South African Airways 747SP
South African Airways was one of the biggest proponents of the 747SP. The SAA legacy actually began in July of 1974 when South African first placed an order for the aircraft, one of the first airlines to buy the still developmental airplane.
The South African flag first took to the sky on an B747SP in February of 1976 when ZS-SPA made it’s maiden flight. A month later the plane set a commercial aircraft distance record on its delivery flight from Paine Field to Cape Town.
The delivery would be the first of five 747SPs that SAA would take in 1976. The sixth and last 747SP delivery came in January of 1977.
The long range of the 747SP instantly transformed SAA’s offerings, with direct non-stop flights being made available to London for the first time, as well as other long range flights to Sydney, Brussels, Madrid, and New York City. Through the balance of the 1970’s and into the 80’s, the 747SPs were a workhorse of the long haul fleet.
However, by the 1980’s, the writing was on the wall for the 747SP’s. Despite their utility, high seat/mile costs combined with rising fuel prices made SAA start to rethink their usage of the baby jumbo. Newer, more fuel efficient aircraft models were being introduced that could offer comparable range but with better economy. The advent of the 747-400 in the 1980’s sealed the fate of the 747SP.
South African Airways began exploring ways they could still make money with the aircraft, and to that end they began testing the lease market. ZS-SPA and ZS-SPF were the first of the 747SPs to be leased to another airline, going to Luxair for several months at the end of 1980. By the end of 1985, all six of the SAA 747SPs had been leased to one airline or another. In September of 1986 SAA managed to trim its 747SP fleet by one when it sold ZS-SPD to Royal Air Maroc. Royal Air Maroc flew the plane until 1994, before selling it to Corsair of France.
Throughout the late 1980’s and 1990’s, the five remaining 747SPs moved back and forth between SAA and a variety of leasees. Airlines flying the South African planes included Air Mauritius, Luxair, Namib Air, and Alliance among others. One notable lease was when ZS-SPB was leased to Air Malawi for one month in 1985. The plane was painted into a full Air Malawi color scheme, then used to fly the president of Malawi to London. The plane was parked at Heathrow in a highly visible parking spot for a month, before being flown back to Johannesburg and eventually returned to full SAA colors!
ZS-SPC did a short stint with ill-fated Avia in 1995, being repossessed after four months of service when Avia went bankrupt.
By 1996 SAA was actively trying to find buyers for its five remaining 747SPs. It found a taker when Panair purchased ZS-SPB in June of that year. Panair then leased the plane to Air Namibia, and then, ironically, back to SAA.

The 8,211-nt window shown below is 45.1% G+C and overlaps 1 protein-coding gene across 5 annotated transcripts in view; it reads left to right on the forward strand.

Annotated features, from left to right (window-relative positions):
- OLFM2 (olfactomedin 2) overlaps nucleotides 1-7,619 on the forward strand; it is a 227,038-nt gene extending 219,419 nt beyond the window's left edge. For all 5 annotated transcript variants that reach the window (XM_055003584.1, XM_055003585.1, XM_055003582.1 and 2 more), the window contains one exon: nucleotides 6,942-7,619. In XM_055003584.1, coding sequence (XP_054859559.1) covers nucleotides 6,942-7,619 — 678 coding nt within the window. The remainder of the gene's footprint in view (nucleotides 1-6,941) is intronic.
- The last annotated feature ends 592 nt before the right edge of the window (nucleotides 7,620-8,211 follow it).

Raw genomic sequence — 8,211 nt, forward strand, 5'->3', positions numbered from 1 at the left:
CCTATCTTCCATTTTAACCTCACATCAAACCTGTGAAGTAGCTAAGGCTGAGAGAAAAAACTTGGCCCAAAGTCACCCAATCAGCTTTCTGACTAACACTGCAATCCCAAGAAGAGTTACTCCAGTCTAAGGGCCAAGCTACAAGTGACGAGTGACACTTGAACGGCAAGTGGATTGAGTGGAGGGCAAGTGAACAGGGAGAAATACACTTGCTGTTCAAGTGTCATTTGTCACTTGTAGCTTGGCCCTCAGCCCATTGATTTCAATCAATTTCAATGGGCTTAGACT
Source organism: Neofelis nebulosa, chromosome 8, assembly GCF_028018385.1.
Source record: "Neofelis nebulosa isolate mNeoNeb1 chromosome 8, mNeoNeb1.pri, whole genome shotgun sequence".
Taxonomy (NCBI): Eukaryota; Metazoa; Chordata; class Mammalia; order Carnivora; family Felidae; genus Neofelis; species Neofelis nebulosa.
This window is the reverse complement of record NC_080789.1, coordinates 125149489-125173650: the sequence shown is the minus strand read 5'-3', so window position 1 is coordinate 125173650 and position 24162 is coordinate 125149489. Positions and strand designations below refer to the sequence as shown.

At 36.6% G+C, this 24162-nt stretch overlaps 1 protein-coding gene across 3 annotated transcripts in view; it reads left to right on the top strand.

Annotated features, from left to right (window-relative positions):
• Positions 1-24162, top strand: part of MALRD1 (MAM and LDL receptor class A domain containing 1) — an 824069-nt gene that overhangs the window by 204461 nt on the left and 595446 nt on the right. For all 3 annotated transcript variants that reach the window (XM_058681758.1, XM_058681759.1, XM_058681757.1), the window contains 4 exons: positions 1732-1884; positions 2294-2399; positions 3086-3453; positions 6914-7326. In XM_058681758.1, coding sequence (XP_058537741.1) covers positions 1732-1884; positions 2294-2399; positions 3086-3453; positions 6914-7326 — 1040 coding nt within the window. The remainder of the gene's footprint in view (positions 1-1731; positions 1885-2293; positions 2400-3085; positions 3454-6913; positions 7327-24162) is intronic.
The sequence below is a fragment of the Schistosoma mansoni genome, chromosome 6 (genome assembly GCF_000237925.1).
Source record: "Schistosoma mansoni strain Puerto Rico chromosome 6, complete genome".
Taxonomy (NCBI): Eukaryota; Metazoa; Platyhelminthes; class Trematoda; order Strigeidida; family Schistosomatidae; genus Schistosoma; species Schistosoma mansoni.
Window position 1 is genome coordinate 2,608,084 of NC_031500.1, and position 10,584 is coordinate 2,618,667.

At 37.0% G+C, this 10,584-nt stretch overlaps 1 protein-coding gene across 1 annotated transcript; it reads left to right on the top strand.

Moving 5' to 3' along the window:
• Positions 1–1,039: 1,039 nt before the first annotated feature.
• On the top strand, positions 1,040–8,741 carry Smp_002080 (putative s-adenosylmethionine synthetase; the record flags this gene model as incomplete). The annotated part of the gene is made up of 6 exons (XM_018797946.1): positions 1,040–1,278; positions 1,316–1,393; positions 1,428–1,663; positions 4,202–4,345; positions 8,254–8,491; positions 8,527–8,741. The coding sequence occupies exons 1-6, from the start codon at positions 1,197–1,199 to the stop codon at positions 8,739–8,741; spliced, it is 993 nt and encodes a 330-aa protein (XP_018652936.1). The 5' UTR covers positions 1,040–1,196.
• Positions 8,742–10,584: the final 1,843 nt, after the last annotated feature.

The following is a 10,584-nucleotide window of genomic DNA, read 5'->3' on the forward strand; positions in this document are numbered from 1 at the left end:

In 1998, ZS-SPF was being wet leased to L.A.M. when it suffered an uncontained engine failure on take-off from Maputo. The plane managed to circle the airport and land without further incident. However, the aircraft had been under insured, and the amount of damage was substantial. As a result, the aircraft was declared an insurance write-off, becoming the first of the original six aircraft to be permanently grounded. ZS-SPF remained at Maputo for about a year and a half before being scrapped in early 2000.
By the dawn of the new millenium, South African was phasing the 747SP out of regular service. The original record setting ZS-SPA returned from a lease to Alliance Air, only to find itself being temporarily stored at Johannesburg. The plane was eventually pressed back into periodic service as a backup aircraft. ZS-SPB, which had been sold to Panair, then leased back to SAA, was by then in storage at Marana in the USA. ZS-SPC and ZS-SPE were still being used in some capacity for regular service to European destinations, and the former ZS-SPD was still flying as F-GTOM for Corsair.
In early 2002, the once vaunted ZS-SPA was retired, then unceremoniously towed into a hangar at Johannesburg and stripped of usable parts. In October of that year, the plane was chopped into pieces and hauled away.
In 2003 the remaining two SAA 747SPs were retired and parked at Johannesburg, with “Maluti” making it’s final revenue flight as SA 280/281 on October 24, 2003.
Both aircraft were offered for sale or lease by SAA, and Maluti briefly looked like it would find life elsewhere. It was sold to Golden Tattoo TRD LTD in November of 2003. However, financing fell through and Maluti stayed put.
In early 2005 ZS-SPE entered a D-check in preparation for being leased to an operator in Sao Tome, but the deal fell through and the plane never left Johannesburg.
A few months later the SAA Museum began negotiating with SAA to take ownership of ZS-SPC and display it at the museum facility at Rand Airport.
Of the remaining aircraft, ZS-SPE remains at Johannesburg and is slated for scrap in the near future. ZS-SPB, which had ended up in Marana as N747KV, never flew again, and was scrapped in the spring of 2005. ZS-SPD, which ended up with Corsair, flew for that airline for nearly eight years. It was retired in September of 2002 as Corsair upgraded its fleet with newer aircraft. It was ferried to Chartreux, France, and withdrawn from use.
It remains there today, and is used for spare parts and will eventually be scrapped on site.
All told, the South African Airways 747SP era spanned just over 30 years, covering millions of miles flown and hundreds of thousands of flight hours. The 747SP, in combination with other 747 models, transformed SAA from a regional African air carrier to a truly international airline. That legacy continues today with ultra-efficient long range Airbus and Boeing models that can deliver the same range as the 747SP, but with higher payloads, and at a fraction of the cost.